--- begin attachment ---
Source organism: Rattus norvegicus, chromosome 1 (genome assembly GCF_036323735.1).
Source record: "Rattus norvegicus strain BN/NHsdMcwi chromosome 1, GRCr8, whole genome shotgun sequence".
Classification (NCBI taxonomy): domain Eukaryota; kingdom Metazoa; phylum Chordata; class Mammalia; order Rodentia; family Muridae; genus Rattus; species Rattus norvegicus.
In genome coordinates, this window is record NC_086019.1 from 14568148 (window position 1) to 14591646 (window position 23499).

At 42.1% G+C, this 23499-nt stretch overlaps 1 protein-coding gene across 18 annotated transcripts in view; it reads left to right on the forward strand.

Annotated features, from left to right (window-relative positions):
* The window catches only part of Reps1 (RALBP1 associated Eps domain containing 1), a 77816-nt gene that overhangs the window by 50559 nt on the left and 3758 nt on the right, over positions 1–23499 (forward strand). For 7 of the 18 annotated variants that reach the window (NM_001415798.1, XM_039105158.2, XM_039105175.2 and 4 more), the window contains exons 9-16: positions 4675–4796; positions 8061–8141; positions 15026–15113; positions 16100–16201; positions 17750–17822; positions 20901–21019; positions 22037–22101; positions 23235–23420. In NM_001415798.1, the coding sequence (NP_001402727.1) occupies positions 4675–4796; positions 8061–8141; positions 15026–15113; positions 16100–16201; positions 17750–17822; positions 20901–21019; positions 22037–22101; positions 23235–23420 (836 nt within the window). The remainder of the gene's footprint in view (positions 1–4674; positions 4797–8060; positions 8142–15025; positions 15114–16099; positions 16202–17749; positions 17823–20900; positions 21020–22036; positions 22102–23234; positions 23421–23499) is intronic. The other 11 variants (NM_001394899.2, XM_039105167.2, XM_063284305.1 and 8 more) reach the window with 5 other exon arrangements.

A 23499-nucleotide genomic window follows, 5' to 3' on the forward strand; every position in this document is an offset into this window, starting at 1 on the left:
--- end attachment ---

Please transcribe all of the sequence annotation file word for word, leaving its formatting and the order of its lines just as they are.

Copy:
Source organism: Rattus norvegicus, chromosome 1 (genome assembly GCF_036323735.1).
Source record: "Rattus norvegicus strain BN/NHsdMcwi chromosome 1, GRCr8, whole genome shotgun sequence".
Classification (NCBI taxonomy): domain Eukaryota; kingdom Metazoa; phylum Chordata; class Mammalia; order Rodentia; family Muridae; genus Rattus; species Rattus norvegicus.
In genome coordinates, this window is record NC_086019.1 from 14568148 (window position 1) to 14591646 (window position 23499).

At 42.1% G+C, this 23499-nt stretch overlaps 1 protein-coding gene across 18 annotated transcripts in view; it reads left to right on the forward strand.

Annotated features, from left to right (window-relative positions):
* The window catches only part of Reps1 (RALBP1 associated Eps domain containing 1), a 77816-nt gene that overhangs the window by 50559 nt on the left and 3758 nt on the right, over positions 1–23499 (forward strand). For 7 of the 18 annotated variants that reach the window (NM_001415798.1, XM_039105158.2, XM_039105175.2 and 4 more), the window contains exons 9-16: positions 4675–4796; positions 8061–8141; positions 15026–15113; positions 16100–16201; positions 17750–17822; positions 20901–21019; positions 22037–22101; positions 23235–23420. In NM_001415798.1, the coding sequence (NP_001402727.1) occupies positions 4675–4796; positions 8061–8141; positions 15026–15113; positions 16100–16201; positions 17750–17822; positions 20901–21019; positions 22037–22101; positions 23235–23420 (836 nt within the window). The remainder of the gene's footprint in view (positions 1–4674; positions 4797–8060; positions 8142–15025; positions 15114–16099; positions 16202–17749; positions 17823–20900; positions 21020–22036; positions 22102–23234; positions 23421–23499) is intronic. The other 11 variants (NM_001394899.2, XM_039105167.2, XM_063284305.1 and 8 more) reach the window with 5 other exon arrangements.

A 23499-nucleotide genomic window follows, 5' to 3' on the forward strand; every position in this document is an offset into this window, starting at 1 on the left: